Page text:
The prospect of partnership at Ernst & Young was not enough to keep Julie Osman, director of pensions and benefits at Eli Lilly and Company, working for the firm as a chartered accountant. Instead, she was more interested in being involved in running a business and, as luck would have it, such an opportunity arose in 1991 at her then client Eli Lilly.
“I think I wanted to be a part of driving a particular business forward. What [Eli] Lilly did and the values it had resonated with me, being part of an industry which, although much maligned, is ultimately making medicines which do improve the quality of peoples’ lives,” explains Osman.
However, it was not until she had worked for Eli Lilly for 10 years that she was given responsibility for pensions and benefits.”
[Eli] Lilly tends to bring people in and train them for a career rather than for just a job, so I rotated around a number of areas getting different experiences and broadening my financial skills. Then the opportunity to move to this role came up, which is on the employee benefits design side and the investment management side for the pension plan.”
Osman’s understanding of finance, boosted by working at Eli Lilly in roles such as financial planning, and relationship and negotiation management with the Department of Health on Eli Lilly pricing, has helped her and her fellow trustees put in place a recovery plan, approved by the Pensions Regulator, for Eli Lilly’s open defined benefit pension which had a deficit of £96m at the start of 2006.
In her role, Osman says: “You need to be not necessarily numerate, but comfortable with economics and investment strategies.”
But Osman recognises that others aren’t as comfortable as she is with the increasing responsibilities placed on trustees. “We have had one trustee director who has asked to come off the board because they felt they have not been able to devote enough time to it. It’s going to be a challenge going forward in how we get the right level of people on board and making sure that they do have education and the time to devote to that, and to make sure they are making informed choices.”
Despite further pensions reform, in particular, personal accounts that will involve auto-enrolment and minimum levels of staff and employer contributions, Eli Lilly’s DB scheme is set to stay. “We will need to understand the impact of [this], but [the pension] is not going to be something we are going to be leaping to change because we do believe that we have a responsibility to provide a reasonable retirement income.”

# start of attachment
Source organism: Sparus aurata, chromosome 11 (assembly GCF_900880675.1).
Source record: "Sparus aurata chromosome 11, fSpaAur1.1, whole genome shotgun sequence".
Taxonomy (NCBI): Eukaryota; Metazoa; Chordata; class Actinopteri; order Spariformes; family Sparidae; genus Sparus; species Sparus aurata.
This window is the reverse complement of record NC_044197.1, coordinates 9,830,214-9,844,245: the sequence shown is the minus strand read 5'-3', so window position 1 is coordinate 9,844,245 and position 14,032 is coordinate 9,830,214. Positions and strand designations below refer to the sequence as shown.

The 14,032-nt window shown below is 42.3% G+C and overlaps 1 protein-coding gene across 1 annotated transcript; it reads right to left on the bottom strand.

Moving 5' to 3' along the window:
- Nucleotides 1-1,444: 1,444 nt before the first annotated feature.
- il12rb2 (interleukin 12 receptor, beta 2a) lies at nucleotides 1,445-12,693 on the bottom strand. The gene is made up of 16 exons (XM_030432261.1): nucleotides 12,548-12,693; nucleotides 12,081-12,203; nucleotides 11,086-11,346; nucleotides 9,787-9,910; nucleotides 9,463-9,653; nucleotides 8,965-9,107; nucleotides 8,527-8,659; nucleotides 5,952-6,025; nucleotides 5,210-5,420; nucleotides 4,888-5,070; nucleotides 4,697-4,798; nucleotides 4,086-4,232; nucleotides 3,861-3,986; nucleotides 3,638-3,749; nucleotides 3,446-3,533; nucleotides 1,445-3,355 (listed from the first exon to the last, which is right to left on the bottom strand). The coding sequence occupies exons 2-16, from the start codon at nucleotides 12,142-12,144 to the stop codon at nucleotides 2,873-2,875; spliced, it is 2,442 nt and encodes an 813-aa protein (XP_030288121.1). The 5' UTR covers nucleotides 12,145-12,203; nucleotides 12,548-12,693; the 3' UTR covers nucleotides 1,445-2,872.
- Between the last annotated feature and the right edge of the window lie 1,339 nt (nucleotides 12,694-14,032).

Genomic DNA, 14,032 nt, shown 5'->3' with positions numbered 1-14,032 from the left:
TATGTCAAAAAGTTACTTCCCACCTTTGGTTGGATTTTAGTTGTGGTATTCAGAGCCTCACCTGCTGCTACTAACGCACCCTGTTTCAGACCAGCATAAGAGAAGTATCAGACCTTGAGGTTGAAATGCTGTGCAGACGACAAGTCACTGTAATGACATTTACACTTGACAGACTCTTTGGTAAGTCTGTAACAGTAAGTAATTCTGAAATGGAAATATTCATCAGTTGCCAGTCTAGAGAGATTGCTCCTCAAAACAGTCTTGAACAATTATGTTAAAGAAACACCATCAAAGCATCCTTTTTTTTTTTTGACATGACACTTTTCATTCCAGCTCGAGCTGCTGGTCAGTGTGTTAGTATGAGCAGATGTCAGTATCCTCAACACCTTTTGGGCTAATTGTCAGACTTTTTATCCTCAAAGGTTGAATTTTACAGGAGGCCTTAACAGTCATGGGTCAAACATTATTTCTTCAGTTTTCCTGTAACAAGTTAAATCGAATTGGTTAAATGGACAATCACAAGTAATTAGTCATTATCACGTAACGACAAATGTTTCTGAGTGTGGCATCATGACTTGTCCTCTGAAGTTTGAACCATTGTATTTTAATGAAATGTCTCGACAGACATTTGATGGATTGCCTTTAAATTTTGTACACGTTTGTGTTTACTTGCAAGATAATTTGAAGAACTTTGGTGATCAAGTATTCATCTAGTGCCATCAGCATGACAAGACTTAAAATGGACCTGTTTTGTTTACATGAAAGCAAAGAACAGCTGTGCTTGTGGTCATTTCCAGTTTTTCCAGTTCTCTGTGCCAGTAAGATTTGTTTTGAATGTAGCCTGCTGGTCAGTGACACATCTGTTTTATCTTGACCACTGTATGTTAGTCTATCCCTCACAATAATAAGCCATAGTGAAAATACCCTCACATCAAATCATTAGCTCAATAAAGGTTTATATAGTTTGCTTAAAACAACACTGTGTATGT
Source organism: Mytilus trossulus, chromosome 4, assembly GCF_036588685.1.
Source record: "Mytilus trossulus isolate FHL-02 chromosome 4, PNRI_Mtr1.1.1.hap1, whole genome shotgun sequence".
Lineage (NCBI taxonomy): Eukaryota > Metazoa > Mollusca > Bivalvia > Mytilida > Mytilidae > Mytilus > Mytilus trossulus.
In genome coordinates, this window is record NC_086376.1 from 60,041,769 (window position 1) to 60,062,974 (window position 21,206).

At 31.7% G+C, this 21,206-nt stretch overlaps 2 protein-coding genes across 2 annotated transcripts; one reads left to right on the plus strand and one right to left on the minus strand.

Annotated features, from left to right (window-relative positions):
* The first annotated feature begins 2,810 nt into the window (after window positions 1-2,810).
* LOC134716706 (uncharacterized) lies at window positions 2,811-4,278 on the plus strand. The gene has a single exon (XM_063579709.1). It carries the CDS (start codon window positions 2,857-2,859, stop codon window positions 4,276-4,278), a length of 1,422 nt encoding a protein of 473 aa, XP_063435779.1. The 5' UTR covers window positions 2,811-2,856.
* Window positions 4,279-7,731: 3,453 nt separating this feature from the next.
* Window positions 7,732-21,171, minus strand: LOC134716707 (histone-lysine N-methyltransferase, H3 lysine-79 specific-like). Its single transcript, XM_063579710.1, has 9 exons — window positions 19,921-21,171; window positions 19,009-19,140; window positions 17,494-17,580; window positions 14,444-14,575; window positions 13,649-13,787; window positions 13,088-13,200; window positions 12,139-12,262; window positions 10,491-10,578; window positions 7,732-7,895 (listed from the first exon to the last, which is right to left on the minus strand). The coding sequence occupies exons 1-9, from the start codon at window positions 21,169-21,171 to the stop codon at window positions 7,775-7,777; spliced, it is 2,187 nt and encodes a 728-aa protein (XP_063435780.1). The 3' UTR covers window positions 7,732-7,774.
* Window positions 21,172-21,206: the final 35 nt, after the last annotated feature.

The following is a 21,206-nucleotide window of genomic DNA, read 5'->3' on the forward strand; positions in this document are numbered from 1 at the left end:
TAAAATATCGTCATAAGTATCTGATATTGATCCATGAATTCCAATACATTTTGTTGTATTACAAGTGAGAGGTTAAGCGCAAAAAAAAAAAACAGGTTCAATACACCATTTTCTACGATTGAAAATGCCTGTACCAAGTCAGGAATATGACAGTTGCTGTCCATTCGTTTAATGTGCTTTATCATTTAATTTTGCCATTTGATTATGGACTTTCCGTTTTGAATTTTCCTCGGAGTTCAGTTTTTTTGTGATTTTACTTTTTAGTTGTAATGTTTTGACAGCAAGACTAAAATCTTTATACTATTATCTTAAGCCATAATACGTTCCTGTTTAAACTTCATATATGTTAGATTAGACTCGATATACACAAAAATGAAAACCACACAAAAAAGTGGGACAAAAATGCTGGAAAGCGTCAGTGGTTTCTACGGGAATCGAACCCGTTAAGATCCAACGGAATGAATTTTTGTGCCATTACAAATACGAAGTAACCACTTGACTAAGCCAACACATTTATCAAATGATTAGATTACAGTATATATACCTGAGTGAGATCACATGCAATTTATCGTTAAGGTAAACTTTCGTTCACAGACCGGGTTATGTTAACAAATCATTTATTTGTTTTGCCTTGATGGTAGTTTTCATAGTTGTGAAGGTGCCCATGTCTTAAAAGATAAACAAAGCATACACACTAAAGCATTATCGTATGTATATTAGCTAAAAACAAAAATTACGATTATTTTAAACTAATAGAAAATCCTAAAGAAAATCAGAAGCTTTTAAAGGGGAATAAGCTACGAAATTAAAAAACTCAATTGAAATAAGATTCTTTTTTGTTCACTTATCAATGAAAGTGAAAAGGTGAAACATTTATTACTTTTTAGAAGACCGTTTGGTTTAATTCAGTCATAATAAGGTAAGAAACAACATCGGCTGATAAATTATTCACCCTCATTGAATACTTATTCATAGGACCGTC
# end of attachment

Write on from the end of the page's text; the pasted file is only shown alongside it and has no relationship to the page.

Although Eli Lilly is paternalistic, it wants employees to understand and accept that they also have some responsibility for their own long-term financial provision. To this end, it has given staff the option to pay additional voluntary contributions through salary sacrifice to help boost their retirement savings.
Osman accepts that other organisations may take a different philosophy and level down pension provision to the statutory minimum in the belief that as staff will come and go, they should provide for themselves long term. For smaller companies that do not currently pay pension contributions or have low take-up rates for their schemes, the new obligations are “going to be tough”, she adds.
Pensions is not the only challenge employers will face going forward. Osman believes they should also ensure that they respond to changing demographics by providing packages and choices that people find attractive at different times in their life. Osman has already implemented a flexible benefits scheme and an employee car ownership scheme at Eli Lilly to help deal with employees’ changing lifestyles by giving them more choice, but she thinks organisations will have to work harder than this to attract and retain talented staff in the future.
2001-present HR director of pensions and benefits at Eli Lilly and Company
1991-2000 Various financial management positions at Eli Lilly and Company
1985-1990 Ernst & Young, qualified as a chartered accountant and completed an in-house MBA programme
- What have you learned along the way? I think what you need to always do in describing things that can be quite complex, is look to see how you can simplify the messages, because if people haven’t understood they won’t act.
- On benefits, does it help to speak the same language as the finance director? I think so. But it’s the right message for the right audience. It’s thinking: what do they need to understand. What do the staff, the finance director, and the HR director need to understand; and pitching the messages so it’s relevant to the person you are talking to.
- Do you have any tips? When undertaking changes, we have found it very helpful to have employee focus groups at each site. Engaging with those groups and getting them on side has been valuable for us so that they almost become advocates of the change you are trying to introduce.
- What are your favourite benefits? The pension and retail vouchers.